Edge computing
vs. cloud computing:
What are the
benefits in
higher education?

Author: Gary Hilson

In the face of an uncertain future, higher education continues to weigh the benefits of edge computing against the benefits of cloud computing. As decision-makers consider the value of moving to the cloud, they could also find opportunities in redesigning campus IT infrastructure and moving applications to the edge.

Edge computing vs. cloud computing in higher education

The edge computing-or-cloud computing debate in higher education is dictated by specific use cases and application needs such as:  immersive learning, process-intensive research and lab applications, and near real-time collaboration, to name a few. Higher Education entities must consider that bandwidth and computing power vary widely across applications. A network needs to support classroom video conferencing and online tests and exams, not to mention researchers crunching enormous volumes of data and administrators handling potentially thousands of student applications during enrollment season.

While cloud computing is still necessary for some higher education applications, edge computing is gaining traction for others.

What are the benefits of cloud computing?

Cloud computing frees teaching from location dependence, increasing the number of students who can learn through online delivery of courses and through video conferencing and other enhanced, collaborative environments. It can also reduce the investment students make in software; most students can meet their basic needs with an inexpensive computer with a web browser.

The cloud also grants institutions the ability to shift resources—curricula, tools, whatever—onto third-party providers' hardware. This cuts spending, reduces maintenance costs and frees up IT staff for more innovative work that can further enhance teacher and student experiences.

Application developers working in a flexible cloud environment are better equipped to add or remove resources based on demand. And because the cloud is scalable, it is easier to make applications available to more teachers and students as needed. Furthermore, as data is secured and backed up regularly, business continuity is available for academic and administrative functions.

However, cloud computing's centralized approach has its limitations—and that's where edge computing can help bring about new, transformative outcomes that were not possible before.

Edge computing gets closer to the user

Edge computing distributes computing resources and application services via decentralized infrastructure. Instead of collecting and sending vast amounts of data to a central cloud, edge computing infrastructures can process and analyze incoming data at or near its source. Since communication paths are shorter, computation outputs have less distance to travel and can, therefore, deliver services in near real time.

Think of edge computing as distributing multiple clouds that can serve staff and students spread across a campus or several campuses. Bringing the computing infrastructure closer to them reduces latency, which can improve the user experience for students, teachers, researchers and administrators. Edge content can still be backed up to central cloud data centers to ensure business continuity.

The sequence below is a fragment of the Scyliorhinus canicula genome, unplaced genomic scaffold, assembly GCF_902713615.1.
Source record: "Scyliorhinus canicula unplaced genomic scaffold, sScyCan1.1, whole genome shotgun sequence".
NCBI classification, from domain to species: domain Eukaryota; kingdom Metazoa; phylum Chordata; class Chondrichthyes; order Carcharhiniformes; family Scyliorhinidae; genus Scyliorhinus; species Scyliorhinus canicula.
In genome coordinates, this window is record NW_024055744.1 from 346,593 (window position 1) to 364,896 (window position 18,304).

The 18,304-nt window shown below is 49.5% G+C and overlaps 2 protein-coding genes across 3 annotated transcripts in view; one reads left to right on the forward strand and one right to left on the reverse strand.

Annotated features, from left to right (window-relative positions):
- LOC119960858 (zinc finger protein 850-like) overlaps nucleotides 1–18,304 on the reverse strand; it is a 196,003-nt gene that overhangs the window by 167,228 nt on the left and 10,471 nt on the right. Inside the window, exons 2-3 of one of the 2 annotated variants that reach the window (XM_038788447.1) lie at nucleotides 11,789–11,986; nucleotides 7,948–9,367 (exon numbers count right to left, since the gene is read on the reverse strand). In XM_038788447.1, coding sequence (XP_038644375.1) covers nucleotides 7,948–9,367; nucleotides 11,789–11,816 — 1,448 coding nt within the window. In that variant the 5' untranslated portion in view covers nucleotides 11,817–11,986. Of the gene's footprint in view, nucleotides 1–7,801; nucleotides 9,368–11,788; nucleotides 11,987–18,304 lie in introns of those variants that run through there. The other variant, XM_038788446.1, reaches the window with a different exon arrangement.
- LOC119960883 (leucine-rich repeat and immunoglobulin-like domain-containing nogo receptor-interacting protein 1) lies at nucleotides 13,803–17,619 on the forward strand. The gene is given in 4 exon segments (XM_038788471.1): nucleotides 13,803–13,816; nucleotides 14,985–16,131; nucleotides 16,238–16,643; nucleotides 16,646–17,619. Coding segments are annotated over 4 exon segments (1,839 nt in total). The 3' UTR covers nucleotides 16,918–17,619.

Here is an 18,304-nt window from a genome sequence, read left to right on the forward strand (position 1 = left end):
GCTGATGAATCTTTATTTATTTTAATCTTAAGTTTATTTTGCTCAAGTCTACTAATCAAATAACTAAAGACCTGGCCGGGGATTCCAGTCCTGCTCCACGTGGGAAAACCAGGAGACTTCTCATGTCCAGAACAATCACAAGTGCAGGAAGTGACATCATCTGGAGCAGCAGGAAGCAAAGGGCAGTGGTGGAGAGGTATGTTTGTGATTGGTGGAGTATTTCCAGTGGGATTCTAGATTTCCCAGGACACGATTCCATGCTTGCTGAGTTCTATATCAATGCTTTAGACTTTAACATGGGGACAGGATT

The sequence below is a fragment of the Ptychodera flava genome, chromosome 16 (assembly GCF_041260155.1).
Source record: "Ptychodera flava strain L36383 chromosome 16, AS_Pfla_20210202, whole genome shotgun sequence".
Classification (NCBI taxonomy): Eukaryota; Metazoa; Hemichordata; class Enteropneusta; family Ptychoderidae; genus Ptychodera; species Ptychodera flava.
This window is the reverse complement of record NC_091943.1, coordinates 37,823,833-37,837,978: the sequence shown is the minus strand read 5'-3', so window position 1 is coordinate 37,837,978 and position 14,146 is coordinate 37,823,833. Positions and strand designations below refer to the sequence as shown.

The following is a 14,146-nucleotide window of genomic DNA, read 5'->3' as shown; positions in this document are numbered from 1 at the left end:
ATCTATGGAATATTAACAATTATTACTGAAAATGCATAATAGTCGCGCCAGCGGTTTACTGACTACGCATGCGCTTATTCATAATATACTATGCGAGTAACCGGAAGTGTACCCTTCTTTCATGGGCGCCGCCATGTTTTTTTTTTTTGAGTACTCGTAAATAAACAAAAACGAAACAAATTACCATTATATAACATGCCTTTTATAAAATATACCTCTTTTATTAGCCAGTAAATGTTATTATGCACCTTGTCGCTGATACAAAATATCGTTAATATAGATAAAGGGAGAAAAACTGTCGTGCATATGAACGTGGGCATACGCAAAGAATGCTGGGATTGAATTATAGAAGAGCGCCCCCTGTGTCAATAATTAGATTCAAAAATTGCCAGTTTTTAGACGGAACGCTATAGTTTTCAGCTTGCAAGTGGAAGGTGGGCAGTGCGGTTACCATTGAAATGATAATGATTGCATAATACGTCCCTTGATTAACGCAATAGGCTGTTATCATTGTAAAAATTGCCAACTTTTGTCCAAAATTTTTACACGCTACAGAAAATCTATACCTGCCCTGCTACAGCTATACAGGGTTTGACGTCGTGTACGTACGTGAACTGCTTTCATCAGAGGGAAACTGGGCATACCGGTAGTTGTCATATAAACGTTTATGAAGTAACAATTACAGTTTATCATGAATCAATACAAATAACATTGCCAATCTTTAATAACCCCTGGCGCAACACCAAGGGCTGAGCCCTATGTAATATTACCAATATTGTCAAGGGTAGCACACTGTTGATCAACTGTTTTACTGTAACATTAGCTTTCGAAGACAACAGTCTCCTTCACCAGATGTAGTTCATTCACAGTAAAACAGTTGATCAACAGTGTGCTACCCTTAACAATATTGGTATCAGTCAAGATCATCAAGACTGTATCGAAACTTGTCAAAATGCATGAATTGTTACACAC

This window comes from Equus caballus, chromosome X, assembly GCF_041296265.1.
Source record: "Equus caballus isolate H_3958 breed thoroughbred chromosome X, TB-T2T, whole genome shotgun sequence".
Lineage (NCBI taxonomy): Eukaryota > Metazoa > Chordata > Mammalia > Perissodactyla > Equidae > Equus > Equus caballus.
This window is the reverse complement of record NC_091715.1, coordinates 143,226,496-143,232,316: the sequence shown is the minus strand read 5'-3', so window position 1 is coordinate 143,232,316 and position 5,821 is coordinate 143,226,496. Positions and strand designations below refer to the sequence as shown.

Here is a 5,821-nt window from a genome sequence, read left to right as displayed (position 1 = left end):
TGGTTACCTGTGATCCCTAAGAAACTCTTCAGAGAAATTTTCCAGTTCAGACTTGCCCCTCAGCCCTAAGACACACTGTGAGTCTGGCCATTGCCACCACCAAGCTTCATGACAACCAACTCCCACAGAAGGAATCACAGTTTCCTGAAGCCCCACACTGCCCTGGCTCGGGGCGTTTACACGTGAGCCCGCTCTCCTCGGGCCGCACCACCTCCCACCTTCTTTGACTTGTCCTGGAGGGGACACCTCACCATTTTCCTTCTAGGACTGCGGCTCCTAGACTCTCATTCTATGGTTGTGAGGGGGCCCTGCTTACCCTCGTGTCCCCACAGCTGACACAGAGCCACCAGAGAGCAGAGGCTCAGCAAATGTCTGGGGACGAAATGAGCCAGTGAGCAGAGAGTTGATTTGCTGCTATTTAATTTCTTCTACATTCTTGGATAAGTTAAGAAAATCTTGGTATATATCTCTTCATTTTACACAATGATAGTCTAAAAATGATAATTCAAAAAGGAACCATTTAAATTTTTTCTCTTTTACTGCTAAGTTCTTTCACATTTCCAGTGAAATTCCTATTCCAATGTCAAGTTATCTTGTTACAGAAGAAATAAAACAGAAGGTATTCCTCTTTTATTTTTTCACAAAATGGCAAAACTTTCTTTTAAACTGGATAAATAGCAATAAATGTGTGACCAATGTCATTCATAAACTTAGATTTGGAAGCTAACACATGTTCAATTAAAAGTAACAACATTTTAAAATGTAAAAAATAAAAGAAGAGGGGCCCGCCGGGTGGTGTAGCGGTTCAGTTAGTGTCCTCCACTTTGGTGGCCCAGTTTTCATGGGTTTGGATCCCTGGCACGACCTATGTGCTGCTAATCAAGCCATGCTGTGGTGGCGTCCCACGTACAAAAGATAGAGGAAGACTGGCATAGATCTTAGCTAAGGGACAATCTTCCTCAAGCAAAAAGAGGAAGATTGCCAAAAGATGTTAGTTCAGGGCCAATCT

Even though cloud computing offers plenty of cost reductions, migrating data still requires connectivity, bandwidth and latency needs—and those can be expensive. When computing power is distributed to the edge, data requires less bandwidth and distance to travel. Campus environments, especially those with research and medical centers, also generate massive amounts of data, which can be analyzed faster the closer they are to the edge.

Edge computing vs. cloud computing: a balancing act

Edge computing is ideal for some applications in higher education, while cloud computing remains the best option for others.

Cloud computing continues to be a workhorse for everyday applications and unique cases. Many organizations have moved their email systems to the cloud using third-party service providers because it is more cost-effective and frees up IT staff to do more work on strategic initiatives. Similarly, applications and systems that experience a spike in usage during specific times of the year are often better served by the cloud. Service providers can easily boost computing power and bandwidth to accommodate usage spikes during enrollment, graduation, concerts and sports events. A central cloud data center is also better for housing the shared high-performance computing resources that support research activities that require massive data lakes and apply artificial intelligence to vast amounts of data.

User experience expectations play a key role in deciding between cloud computing and edge computing. By moving applications and data closer to stakeholders, edge computing generally delivers a better user experience.

Ultimately, fast, reliable connectivity is a must-have for campus-based institutions so that stakeholders can access the information and applications they need to learn, teach and conduct research. Edge computing ensures resiliency and dramatically reduces latency because it shifts access to applications and data away from dependence on a central data center.

Cloud computing and edge computing both have a place in higher education, and understanding their respective benefits is critical to maintaining a resilient network and maintaining robust performance for students in a digital-first world.

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The author of this content is a paid contributor for Verizon.